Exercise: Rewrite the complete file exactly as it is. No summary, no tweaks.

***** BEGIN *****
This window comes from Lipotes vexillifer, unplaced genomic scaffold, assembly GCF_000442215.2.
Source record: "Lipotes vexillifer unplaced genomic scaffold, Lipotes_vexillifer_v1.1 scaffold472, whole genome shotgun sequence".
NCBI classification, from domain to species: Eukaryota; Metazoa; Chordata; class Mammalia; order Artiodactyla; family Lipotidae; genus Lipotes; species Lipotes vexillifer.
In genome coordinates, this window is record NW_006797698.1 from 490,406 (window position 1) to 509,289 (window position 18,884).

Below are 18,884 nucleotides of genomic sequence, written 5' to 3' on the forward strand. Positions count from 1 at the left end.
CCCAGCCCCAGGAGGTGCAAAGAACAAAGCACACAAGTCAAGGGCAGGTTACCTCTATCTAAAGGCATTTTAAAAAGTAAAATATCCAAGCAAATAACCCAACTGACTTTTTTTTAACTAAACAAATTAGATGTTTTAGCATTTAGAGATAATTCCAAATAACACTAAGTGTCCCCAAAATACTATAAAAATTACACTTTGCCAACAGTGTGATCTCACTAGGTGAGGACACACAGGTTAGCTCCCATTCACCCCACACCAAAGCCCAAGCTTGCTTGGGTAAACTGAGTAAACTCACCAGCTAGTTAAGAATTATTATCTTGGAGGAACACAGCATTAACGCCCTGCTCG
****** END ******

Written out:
This window comes from Lipotes vexillifer, unplaced genomic scaffold, assembly GCF_000442215.2.
Source record: "Lipotes vexillifer unplaced genomic scaffold, Lipotes_vexillifer_v1.1 scaffold472, whole genome shotgun sequence".
NCBI classification, from domain to species: Eukaryota; Metazoa; Chordata; class Mammalia; order Artiodactyla; family Lipotidae; genus Lipotes; species Lipotes vexillifer.
In genome coordinates, this window is record NW_006797698.1 from 490,406 (window position 1) to 509,289 (window position 18,884).

Below are 18,884 nucleotides of genomic sequence, written 5' to 3' on the forward strand. Positions count from 1 at the left end.
CCCAGCCCCAGGAGGTGCAAAGAACAAAGCACACAAGTCAAGGGCAGGTTACCTCTATCTAAAGGCATTTTAAAAAGTAAAATATCCAAGCAAATAACCCAACTGACTTTTTTTTAACTAAACAAATTAGATGTTTTAGCATTTAGAGATAATTCCAAATAACACTAAGTGTCCCCAAAATACTATAAAAATTACACTTTGCCAACAGTGTGATCTCACTAGGTGAGGACACACAGGTTAGCTCCCATTCACCCCACACCAAAGCCCAAGCTTGCTTGGGTAAACTGAGTAAACTCACCAGCTAGTTAAGAATTATTATCTTGGAGGAACACAGCATTAACGCCCTGCTCG